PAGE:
Is the Handelsbanken model under threat?
Sweden’s Handelsbanken was the perfect antidote to investors burned by the pre-2008 bubble, but investors are no longer so enamoured of its consistent strategy.
Svenska Handelsbanken is akin to a European Wells Fargo. Like its American equivalent, it is almost entirely focused on one country – Sweden – and very successfully, at least until recently. A cohesive workforce, consistent strategy and conservative risk attitude made Handelsbanken the ideal bank for the post-2008 world: a “strategic blueprint that other banks should aspire to follow”, according to a 2015 Berenberg report.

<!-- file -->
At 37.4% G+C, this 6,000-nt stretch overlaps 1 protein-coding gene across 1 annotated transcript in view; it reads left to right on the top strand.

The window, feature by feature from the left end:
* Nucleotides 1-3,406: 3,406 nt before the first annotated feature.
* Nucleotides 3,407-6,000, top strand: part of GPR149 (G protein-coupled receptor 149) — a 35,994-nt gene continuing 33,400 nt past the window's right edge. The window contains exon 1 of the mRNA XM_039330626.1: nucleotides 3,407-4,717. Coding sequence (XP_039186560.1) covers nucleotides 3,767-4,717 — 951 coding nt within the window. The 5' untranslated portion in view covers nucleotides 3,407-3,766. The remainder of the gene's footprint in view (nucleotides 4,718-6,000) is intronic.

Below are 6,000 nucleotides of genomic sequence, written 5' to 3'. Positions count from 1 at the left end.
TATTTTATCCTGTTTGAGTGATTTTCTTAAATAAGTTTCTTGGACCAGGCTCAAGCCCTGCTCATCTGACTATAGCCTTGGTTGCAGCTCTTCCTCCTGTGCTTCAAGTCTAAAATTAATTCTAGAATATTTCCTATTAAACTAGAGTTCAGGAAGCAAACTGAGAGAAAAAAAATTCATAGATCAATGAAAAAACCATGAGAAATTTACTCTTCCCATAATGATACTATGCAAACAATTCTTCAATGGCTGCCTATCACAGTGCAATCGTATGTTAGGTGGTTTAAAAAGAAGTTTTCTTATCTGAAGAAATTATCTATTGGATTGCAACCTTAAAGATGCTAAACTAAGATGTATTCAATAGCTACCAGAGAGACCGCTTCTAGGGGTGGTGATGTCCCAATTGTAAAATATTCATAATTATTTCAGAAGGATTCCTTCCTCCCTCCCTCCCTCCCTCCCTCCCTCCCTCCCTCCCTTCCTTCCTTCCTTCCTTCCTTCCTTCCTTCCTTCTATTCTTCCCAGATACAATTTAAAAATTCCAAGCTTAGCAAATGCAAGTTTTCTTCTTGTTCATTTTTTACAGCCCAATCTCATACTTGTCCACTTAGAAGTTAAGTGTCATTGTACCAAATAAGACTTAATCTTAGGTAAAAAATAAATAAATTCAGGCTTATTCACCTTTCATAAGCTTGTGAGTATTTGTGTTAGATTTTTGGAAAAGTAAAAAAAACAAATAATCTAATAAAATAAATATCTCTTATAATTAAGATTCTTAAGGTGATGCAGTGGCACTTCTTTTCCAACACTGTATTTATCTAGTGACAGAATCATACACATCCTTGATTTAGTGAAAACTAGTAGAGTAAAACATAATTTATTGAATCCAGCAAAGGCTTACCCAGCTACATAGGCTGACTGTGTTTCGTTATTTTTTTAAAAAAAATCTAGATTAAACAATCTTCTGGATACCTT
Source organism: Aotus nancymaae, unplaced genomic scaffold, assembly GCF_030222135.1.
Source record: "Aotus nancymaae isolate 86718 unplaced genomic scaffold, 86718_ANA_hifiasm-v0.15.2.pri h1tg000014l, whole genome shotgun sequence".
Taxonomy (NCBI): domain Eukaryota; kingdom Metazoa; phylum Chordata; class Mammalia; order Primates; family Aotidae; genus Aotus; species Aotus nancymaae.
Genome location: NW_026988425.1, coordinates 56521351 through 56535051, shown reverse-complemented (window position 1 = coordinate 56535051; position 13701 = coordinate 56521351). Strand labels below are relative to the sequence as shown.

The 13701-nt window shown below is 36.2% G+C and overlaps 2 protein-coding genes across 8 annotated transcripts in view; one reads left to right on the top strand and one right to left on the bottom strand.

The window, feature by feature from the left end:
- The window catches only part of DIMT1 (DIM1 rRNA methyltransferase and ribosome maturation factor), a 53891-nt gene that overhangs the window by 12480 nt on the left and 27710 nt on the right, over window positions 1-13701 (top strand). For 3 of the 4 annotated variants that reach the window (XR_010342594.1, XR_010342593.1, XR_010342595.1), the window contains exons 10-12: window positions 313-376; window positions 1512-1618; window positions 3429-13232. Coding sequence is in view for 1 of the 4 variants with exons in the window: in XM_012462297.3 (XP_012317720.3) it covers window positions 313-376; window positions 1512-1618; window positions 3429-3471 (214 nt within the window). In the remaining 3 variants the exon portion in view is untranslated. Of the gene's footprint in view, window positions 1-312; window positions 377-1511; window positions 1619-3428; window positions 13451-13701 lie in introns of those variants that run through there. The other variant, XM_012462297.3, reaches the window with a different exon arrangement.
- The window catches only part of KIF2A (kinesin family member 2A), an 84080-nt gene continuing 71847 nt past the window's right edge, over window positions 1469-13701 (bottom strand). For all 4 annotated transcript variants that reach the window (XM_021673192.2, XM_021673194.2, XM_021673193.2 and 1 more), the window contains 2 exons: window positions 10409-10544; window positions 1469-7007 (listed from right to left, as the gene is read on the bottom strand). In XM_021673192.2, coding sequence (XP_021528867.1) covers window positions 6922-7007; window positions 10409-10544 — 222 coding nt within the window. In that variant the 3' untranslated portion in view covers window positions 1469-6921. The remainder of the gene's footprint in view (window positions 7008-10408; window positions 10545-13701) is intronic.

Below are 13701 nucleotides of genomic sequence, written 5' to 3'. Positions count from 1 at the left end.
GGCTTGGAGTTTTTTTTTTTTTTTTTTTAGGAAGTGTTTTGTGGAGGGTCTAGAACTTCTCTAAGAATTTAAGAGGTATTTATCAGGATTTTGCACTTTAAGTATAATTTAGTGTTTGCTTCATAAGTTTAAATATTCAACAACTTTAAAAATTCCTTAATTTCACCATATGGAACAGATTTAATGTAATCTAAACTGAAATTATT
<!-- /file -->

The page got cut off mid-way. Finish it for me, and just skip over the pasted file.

Ten years after the crisis – and with Wells Fargo brought to earth by a series of consumer scandals – is the Handelsbanken model of banking under threat?
Handelsbanken maintains the highest consensus price-to-earnings ratio among the Nordic banks at 11.3x, according to Berenberg. As such, it is one of Europe’s highest-valued banks. But its shares fell about 7% between summer and autumn, while Swedish peers SEB and Swedbank rose by 11% and 6%, respectively.
The number of analysts recommending a sell or underperform on Handelsbanken shares rose to 11 by November, according to Reuters, compared with only three recommending a buy or outperform.
In that context, the announcement of Anders Bouvin’s intention to step down as chief executive in 2019 inevitably raised more questions about how Handelsbanken’s branch-centric strategy can compete in an era when other Swedish banks are switching almost entirely to digital channels.